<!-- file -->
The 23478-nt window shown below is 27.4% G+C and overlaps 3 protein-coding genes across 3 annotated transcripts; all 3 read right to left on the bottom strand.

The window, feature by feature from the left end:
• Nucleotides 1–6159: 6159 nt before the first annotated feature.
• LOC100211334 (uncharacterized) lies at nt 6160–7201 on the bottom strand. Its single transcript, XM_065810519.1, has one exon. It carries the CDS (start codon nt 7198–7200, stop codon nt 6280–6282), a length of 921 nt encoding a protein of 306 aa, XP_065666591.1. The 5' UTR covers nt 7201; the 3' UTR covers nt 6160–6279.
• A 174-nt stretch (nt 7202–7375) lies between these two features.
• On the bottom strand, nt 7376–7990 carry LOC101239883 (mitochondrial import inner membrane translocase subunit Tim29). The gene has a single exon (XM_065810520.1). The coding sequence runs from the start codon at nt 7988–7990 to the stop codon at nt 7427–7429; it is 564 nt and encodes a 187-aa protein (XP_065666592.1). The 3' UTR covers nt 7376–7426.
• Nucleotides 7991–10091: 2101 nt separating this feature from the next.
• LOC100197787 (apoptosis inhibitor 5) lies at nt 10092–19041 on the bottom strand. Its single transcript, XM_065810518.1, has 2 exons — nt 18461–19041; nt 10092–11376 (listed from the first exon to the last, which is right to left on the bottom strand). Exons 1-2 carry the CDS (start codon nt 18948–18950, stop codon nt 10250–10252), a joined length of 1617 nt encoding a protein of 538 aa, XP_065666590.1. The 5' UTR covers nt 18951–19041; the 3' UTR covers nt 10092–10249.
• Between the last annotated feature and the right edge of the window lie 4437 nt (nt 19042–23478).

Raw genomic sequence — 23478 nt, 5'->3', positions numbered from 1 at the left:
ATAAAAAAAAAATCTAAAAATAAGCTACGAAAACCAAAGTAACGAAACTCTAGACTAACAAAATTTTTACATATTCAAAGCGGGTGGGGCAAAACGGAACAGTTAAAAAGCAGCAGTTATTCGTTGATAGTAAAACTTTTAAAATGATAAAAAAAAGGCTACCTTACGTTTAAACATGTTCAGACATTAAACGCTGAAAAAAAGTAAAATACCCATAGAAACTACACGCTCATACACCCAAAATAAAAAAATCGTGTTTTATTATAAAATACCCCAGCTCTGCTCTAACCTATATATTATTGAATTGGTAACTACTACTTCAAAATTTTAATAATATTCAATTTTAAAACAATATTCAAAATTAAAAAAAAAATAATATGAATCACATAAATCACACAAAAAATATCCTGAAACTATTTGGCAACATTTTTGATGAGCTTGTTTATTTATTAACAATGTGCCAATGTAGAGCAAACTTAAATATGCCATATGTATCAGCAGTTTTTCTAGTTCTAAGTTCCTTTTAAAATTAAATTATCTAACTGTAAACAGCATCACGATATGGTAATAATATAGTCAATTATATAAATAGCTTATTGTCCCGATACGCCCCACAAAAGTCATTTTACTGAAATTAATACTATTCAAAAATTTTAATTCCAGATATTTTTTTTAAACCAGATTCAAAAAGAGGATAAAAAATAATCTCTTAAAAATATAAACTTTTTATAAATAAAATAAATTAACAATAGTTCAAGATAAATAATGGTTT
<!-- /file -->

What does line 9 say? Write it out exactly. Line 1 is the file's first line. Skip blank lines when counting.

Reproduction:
• Between the last annotated feature and the right edge of the window lie 4437 nt (nt 19042–23478).